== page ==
Then, just over a month after the games release, ESL announces The Atlantic Showdown. Overwatch’s first live event would take place at Gamescom in Cologne, Germany. The 16 teams that qualify will be flown out to compete for their share of a $100,000 prize pool. Shortly after, ELeague and FaceIt announced a $300,000 dollar tournament with a finale that will be broadcast live on American television. With such large investments, tournament organizers hope they can fan the flames and make the sport bigger and more appealing to sponsors. 

Now You See Me 

Probably the most important part of building a competitive scene is building a fan base, Twitch views are a major part of that. After the initial launch put Overwatch in the number one spot on Twitch, things have calmed down a bit. Overwatch continues to stay in the top 5 viewed games and its viewership should only grow. As pro teams start to emerge and their players start to become stars in their own right, fans will start to gravitate towards their favorites. One important thing to remember is that some of the more popular Overwatch streamers are casual players that were already streaming under other games, causing the views under those titles to drop.

But nothing beats watching an event, live and in person. The hype, the roar of a crowd, the Mei cosplay. Nothing builds loyalty to a player or teams like meeting them in person and watching them play on a big stage. Gamescom will be the first real live event for Overwatch and it’s first major test as an esport. A well attended live event shows organizers that Overwatch is strong enough to make them big money with ticket sales and large corporate sponsorship deals.

And don’t forget, Blizzard Entertainment went out and bought Major League Gaming. MLG is one of the world’s largest tournament organizers and live event broadcasters based in North America. This acquisition instantly giving Blizzard the live production capabilities to produce their own tournaments and exclusive content.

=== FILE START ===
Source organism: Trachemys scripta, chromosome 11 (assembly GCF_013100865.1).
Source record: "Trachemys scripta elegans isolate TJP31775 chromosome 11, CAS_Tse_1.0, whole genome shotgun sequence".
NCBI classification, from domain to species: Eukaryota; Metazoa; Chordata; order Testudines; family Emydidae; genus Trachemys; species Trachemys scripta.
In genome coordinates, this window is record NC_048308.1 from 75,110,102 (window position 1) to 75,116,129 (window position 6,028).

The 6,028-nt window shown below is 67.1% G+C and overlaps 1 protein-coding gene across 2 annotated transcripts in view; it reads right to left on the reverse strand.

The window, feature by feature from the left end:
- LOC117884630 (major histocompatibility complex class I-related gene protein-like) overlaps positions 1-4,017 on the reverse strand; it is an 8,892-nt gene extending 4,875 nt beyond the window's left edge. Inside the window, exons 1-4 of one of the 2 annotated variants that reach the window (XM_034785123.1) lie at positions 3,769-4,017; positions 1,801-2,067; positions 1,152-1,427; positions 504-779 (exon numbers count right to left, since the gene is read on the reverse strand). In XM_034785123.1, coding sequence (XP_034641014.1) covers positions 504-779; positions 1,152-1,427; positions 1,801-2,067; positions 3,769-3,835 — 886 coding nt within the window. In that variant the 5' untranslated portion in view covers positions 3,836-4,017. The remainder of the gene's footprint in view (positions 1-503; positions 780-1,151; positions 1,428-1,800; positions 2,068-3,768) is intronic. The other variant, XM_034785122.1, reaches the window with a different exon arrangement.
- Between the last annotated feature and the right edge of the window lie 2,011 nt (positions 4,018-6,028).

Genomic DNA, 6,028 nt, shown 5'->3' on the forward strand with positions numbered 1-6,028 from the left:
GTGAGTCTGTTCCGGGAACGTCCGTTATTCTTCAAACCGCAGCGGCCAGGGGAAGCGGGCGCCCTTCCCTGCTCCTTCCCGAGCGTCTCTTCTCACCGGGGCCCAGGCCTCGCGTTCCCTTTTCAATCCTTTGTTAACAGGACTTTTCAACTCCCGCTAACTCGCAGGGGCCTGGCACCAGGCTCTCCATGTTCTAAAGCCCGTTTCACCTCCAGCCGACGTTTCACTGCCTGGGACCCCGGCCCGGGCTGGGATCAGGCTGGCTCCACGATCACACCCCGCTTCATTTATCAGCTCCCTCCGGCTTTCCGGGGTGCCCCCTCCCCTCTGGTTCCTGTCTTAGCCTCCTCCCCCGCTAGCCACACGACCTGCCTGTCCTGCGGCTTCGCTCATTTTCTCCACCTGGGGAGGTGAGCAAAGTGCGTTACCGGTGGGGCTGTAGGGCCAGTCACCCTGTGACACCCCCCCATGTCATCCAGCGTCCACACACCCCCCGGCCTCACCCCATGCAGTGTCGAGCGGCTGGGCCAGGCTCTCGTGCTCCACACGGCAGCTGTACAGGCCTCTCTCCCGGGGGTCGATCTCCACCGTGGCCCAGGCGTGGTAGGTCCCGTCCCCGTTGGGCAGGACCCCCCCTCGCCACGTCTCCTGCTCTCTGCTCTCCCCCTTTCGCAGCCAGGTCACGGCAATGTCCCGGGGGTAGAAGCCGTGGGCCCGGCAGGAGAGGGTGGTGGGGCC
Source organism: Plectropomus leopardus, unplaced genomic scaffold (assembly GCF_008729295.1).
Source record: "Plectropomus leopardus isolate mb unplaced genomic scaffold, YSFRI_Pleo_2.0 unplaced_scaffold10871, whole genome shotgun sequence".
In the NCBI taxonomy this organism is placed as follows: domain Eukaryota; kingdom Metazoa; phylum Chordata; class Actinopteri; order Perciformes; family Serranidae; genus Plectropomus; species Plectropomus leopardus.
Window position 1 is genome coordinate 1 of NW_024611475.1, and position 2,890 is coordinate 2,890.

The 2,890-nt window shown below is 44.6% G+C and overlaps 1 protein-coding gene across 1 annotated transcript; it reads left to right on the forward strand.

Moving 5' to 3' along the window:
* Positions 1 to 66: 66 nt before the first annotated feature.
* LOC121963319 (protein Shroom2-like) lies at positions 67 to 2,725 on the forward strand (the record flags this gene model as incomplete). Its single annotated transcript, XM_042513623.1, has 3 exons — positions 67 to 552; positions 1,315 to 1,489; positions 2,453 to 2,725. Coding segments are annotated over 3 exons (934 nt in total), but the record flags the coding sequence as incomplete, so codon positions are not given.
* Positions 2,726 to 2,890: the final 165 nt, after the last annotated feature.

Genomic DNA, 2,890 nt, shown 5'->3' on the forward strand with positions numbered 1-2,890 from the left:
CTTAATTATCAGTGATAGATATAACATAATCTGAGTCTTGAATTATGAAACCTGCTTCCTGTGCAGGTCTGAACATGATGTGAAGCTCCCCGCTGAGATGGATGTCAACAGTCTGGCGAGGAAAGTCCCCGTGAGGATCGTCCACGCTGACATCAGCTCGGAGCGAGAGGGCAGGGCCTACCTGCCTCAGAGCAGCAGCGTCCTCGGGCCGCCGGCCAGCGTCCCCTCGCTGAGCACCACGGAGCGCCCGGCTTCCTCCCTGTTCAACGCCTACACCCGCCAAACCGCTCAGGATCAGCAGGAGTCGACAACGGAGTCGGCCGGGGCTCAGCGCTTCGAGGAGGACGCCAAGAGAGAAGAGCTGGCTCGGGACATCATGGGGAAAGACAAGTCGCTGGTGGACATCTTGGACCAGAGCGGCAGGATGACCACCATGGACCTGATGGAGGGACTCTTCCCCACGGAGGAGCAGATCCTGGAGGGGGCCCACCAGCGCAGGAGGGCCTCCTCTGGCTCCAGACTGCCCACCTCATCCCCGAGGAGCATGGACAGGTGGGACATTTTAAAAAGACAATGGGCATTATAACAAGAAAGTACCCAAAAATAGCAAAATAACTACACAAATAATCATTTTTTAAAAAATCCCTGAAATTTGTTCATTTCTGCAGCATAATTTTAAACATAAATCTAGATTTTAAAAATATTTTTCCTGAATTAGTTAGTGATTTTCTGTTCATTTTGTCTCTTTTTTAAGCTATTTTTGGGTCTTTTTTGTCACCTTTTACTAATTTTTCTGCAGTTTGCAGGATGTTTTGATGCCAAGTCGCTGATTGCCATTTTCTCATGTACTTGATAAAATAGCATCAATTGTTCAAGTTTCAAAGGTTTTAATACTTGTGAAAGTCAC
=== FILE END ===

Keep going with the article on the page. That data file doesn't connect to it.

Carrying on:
The Sky’s the limit…

With over 10 million people starting their watch since it’s launch at the end of May, Overwatch has quickly become a huge success for Blizzard Entertainment. As regions get more organized, the level of competition will only get better as players will have all the resources they need to get stronger. The game has quickly cultivated a big fan base, waiting to cheer on it newest stars. And there is finally big dividends for those who put everything they have into this sport. While it’s still unclear if Overwatch has the longevity of other titles, it certainly has the talent, money, and infrastructure to build the next big thing. And I, for one, can not wait!

Adam Vanderjagt
Adam Vanderjagt is a Gamer, Student of everything, volunteer, and a uniquely average guy. A member of the OmnicCore Esports staff and covers teams news and tournament production and from time to time writes other things too. Working on his Communications degree with an emphasis on Journalism and New Media Production. Adam can't turn down a good juice box. Follow him on Twitter @TheAlphaVictor or email him at!